- Do: As students are working, support and guide their work. If needed, you might help students refine, change, or reflect on choices they have made.
- Review: After students finish their work, give them time to reflect on the work they have done and the choices they made. This helps build skills of metacognition and enables students to become better at making choices in the future.
IDEA 2: Scaffold choices for students, according to their needs and experiences.
Too many choices or choices that are too open-ended or complex can be overwhelming for students who don’t have much experience with making decisions about their learning. Consider starting the year off with small, bite-sized choices and then, as students are ready, offer more open-ended or complex choices.
IDEA 3: Deemphasize teacher-pleasing. Emphasize student ownership of work.
When students are hyper-focused on doing what teachers want, they can’t focus on their own needs or interests as learners. We need to help students take more ownership of their learning, which means that we need to own the work a little less. Replace teacher-centric phrases such as, “I’m looking for students to…” with “Think about your goals as a learner.”
Deemphasize traditional grades, especially ones geared toward boosting student compliance such as class participation, bringing in homework, or showing effort. Don’t incentivize learning. As soon as we say, “Do your work and you’ll get extra recess” (or bonus points, or a piece of candy, or a dollar for the school store) we have just stripped the work of intrinsic motivation. If you’re interested in exploring some of these ideas in more depth, you might check out a couple of Pinterest boards I have put together:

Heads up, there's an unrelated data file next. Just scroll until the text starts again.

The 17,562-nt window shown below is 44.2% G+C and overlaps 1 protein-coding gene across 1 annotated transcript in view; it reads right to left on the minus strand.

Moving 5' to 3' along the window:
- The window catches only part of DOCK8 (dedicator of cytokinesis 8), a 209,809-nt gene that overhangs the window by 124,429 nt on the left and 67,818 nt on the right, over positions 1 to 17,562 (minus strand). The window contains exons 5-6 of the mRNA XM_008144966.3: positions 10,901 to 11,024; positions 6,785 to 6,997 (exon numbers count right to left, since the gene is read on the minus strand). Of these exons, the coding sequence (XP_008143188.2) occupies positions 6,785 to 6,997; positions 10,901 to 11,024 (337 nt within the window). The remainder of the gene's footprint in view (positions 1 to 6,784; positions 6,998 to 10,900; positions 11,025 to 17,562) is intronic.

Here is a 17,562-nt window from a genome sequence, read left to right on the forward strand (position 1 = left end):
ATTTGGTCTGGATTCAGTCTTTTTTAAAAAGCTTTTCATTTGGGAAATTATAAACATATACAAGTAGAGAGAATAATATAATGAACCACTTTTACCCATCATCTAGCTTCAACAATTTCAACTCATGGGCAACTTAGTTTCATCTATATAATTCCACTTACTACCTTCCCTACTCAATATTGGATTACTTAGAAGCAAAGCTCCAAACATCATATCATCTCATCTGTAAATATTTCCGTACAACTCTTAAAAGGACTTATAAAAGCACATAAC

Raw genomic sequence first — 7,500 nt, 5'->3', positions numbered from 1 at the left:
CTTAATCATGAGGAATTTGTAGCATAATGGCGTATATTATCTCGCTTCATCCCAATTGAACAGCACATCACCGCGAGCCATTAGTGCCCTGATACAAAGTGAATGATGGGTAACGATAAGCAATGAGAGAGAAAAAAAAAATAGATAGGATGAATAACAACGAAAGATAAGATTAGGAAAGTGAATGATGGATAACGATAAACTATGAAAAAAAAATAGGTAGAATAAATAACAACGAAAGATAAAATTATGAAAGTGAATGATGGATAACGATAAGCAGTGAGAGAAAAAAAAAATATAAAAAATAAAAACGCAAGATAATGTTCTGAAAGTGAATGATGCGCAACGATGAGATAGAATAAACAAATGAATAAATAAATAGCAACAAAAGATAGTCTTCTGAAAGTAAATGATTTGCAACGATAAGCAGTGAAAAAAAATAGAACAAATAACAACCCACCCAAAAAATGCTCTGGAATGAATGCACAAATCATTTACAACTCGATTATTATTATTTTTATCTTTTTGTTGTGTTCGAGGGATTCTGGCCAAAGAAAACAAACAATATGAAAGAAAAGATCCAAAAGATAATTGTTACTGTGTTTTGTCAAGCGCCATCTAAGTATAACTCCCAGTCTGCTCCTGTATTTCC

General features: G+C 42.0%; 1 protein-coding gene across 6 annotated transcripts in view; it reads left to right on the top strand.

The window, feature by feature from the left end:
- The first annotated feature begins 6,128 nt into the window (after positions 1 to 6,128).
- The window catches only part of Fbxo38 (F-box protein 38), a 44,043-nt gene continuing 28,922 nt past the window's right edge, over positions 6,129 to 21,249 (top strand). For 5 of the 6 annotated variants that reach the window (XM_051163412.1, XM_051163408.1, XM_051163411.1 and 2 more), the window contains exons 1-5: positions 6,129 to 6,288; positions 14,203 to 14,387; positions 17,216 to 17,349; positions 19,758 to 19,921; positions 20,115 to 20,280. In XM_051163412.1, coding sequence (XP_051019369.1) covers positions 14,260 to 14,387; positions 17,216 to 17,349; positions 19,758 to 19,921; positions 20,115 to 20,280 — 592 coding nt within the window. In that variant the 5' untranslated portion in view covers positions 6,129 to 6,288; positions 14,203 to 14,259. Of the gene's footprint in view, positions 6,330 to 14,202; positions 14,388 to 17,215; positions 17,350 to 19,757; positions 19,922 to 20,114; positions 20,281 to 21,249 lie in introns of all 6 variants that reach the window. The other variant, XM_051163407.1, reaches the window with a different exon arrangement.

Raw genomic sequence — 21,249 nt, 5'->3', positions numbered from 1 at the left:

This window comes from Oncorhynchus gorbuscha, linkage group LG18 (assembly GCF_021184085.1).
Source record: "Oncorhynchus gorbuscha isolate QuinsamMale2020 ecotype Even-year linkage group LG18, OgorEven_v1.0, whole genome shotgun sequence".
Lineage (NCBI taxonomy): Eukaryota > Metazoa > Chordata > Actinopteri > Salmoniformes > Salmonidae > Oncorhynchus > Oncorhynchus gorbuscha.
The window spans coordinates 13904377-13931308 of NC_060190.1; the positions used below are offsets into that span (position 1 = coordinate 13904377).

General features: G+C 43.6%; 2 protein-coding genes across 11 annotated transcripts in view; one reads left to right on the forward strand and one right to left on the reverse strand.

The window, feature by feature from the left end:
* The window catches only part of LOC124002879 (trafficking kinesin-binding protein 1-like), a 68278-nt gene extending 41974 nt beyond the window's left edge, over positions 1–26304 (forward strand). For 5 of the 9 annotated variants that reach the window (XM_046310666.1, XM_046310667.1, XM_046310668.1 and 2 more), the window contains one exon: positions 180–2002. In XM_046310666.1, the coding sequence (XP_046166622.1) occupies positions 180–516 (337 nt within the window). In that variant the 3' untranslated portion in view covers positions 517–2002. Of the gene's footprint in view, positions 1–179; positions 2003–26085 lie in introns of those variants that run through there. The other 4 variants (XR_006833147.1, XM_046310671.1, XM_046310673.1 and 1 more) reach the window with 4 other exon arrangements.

IDEA 4: Create good choices.
Without good options from which to choose, it is hard for students to get better at making effective choices. Good choices match three key criteria:
- They connect with content. Good choices are directly connected with the learning goals of a lesson, activity, or unit.
- They match students. Good choices must resonate with students. They align with their interests and needs. They are a good fit developmentally. They allow students to tap into their passions and quirks.
- They match logistics. Good choices have to be manageable for us as teachers. They must fit within the time we have (for planning as well as class time), the space we have, and should involve materials that are easily accessible.
So, if you want your students to practice skills of effective-decision making and feel more authentic ownership over their work, if you want to help students tap into (or reignite) their intrinsic motivation for learning, consider not just offering them more choices about their daily work—help them learn how to choose well. Your students might surprise you with how ready they are to learn!
Mike Anderson is an education consultant, and the author of ASCD’s April 2016 editor’s pick member book, Learning to Choose, Choosing to Learn: The Key to Student Motivation and Achievement. To learn more about Mike and his work, visit his website: leadinggreatlearning.com.